Results. A diameter of non-obliterated vitelline artery remnants ranged from 1 mm to 5 mm (on average — 2.4±0.53 mm), and their length made up from 4.0 cm to 8.0 cm (on average — 6.1±0.59 cm). The non-obliterated vitelline artery remnants were represented by a fibrous cord, which took its rise from the mesenteric root of the ileum at a distance of 10 cm to 30 cm from the ileocaecal angle, threw over its antimesenteric border (causing or not its compression) and fixed in the split umbilical ring and the penetration defect of the anterior abdominal wall, passing free through the latter (n=3) or connecting with its edge (superior or right) (n=4). Clinically significant compression of the ileum with high-grade (n=1) and moderate (n=1) its stenosis or obstruction was diagnosed in 2 newborns with gastroschisis. In other cases, signs of the ileal obstruction (n=5) were not found, although in one of these cases there was its slight compression observed.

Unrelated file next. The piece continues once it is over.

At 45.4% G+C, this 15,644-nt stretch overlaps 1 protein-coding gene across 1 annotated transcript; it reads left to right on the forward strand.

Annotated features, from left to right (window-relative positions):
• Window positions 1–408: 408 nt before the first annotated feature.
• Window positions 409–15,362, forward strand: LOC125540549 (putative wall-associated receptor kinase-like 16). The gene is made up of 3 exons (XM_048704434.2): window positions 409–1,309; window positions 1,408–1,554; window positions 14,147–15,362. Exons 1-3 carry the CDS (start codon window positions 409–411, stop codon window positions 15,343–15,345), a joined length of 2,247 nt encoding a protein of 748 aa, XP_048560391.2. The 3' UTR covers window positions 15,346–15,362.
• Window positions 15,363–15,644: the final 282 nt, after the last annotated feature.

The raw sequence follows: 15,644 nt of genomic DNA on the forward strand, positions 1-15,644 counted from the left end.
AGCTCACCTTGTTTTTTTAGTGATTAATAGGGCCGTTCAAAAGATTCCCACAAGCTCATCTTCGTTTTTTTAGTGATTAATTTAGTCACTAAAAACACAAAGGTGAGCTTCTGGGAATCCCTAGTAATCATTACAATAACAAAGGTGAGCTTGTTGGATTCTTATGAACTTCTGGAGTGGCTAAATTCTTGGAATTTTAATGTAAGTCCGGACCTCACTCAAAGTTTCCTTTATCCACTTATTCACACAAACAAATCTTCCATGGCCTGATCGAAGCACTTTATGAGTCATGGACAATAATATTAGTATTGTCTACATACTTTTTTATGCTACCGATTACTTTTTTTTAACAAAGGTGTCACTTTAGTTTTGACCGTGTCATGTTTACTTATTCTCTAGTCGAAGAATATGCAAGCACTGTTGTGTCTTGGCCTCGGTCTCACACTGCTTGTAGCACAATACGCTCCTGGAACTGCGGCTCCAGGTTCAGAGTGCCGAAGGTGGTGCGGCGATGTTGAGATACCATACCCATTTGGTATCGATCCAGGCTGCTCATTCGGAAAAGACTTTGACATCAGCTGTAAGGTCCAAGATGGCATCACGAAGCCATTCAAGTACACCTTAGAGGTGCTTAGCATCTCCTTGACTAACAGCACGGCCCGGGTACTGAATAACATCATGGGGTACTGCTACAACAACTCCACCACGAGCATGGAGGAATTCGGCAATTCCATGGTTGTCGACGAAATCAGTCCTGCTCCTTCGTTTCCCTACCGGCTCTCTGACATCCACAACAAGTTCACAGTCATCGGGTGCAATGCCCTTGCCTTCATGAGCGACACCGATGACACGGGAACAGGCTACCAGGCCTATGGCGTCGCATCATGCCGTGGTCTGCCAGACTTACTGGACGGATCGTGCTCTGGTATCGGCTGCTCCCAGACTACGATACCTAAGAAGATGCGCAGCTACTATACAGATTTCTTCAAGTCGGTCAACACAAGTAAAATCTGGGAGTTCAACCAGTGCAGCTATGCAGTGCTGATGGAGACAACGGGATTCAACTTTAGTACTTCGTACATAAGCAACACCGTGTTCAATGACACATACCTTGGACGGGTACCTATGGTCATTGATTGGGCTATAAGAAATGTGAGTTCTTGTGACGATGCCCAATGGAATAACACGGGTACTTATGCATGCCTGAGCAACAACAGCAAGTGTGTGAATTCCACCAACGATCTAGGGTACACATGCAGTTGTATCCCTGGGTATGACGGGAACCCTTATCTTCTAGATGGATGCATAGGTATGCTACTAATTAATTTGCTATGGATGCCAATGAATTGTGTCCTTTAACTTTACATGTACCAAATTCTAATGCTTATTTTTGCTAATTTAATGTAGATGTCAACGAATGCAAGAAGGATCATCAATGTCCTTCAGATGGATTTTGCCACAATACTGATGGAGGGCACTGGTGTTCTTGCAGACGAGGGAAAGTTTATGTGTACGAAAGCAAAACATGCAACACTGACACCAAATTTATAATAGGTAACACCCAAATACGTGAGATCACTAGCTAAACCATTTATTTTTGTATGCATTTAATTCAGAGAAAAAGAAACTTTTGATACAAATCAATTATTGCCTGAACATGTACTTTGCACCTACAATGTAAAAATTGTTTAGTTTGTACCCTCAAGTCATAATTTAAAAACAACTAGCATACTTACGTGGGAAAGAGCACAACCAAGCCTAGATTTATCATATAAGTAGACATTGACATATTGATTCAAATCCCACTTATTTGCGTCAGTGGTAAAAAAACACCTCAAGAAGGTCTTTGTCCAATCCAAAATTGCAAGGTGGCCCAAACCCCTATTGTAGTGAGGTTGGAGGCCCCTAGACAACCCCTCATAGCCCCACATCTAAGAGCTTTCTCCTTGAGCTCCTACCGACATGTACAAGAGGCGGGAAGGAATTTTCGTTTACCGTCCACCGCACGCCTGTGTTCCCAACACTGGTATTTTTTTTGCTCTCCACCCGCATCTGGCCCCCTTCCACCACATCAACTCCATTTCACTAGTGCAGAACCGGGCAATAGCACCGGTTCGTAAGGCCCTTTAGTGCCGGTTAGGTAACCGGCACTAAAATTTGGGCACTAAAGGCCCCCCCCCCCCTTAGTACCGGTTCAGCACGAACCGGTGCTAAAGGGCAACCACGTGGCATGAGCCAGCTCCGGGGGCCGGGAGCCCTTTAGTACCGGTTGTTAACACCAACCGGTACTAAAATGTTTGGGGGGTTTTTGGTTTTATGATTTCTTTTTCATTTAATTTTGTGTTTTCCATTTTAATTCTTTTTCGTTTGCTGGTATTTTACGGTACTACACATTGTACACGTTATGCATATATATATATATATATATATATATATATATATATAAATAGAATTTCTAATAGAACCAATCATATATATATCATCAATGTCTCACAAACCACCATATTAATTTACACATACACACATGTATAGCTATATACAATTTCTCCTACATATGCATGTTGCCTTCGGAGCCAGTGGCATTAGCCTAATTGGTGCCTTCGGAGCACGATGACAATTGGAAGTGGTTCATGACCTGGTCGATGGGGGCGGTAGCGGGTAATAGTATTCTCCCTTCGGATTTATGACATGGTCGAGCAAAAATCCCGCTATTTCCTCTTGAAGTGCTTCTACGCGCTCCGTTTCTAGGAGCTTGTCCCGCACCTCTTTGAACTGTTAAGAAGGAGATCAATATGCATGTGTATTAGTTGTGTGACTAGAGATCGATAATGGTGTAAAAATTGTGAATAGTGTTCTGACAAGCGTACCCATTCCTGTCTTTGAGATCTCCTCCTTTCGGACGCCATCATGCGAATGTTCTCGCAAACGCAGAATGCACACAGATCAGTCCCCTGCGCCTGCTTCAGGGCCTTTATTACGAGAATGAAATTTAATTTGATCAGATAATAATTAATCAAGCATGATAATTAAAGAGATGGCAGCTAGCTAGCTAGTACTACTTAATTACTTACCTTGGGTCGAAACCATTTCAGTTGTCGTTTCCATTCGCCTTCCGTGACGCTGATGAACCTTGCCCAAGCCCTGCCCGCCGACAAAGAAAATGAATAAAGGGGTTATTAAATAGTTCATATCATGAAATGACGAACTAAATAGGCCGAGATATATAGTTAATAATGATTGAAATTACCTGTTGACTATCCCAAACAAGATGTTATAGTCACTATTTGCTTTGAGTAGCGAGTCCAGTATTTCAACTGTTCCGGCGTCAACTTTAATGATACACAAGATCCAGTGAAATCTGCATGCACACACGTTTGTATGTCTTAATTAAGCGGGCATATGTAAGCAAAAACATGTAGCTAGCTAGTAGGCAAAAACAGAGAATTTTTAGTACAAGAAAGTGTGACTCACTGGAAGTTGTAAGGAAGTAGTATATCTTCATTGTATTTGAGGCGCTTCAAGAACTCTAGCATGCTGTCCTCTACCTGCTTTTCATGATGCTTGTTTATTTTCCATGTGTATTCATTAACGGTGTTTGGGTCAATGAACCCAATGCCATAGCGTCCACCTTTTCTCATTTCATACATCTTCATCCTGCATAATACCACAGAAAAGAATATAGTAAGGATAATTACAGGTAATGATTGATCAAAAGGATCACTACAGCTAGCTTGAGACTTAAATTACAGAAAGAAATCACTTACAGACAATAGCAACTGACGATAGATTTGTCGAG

Conclusions. The non<obliterated omphalomesenteric (vitelline) arteries are abnormal vessels of the yolk sac. According to our data, they are found in 11.1% of newborns with gastroschisis and may cause ileal obstruction of compression origin, which requires appropriate treatment.

Key words: gastroschisis, omphalomesenteric (vitelline) artery, surgical tactics, ileal obstruction, newborns, children.


1. Sliеpov OK, Grasyukova NI, Wevelsky VL et al. (2014). Results of "Surgery of the first minutes" in the treatment of gastroschisis. Perinatologiya i pediatriya. 4: 18–23. https://doi.org/10.15574/PP.2014.60.18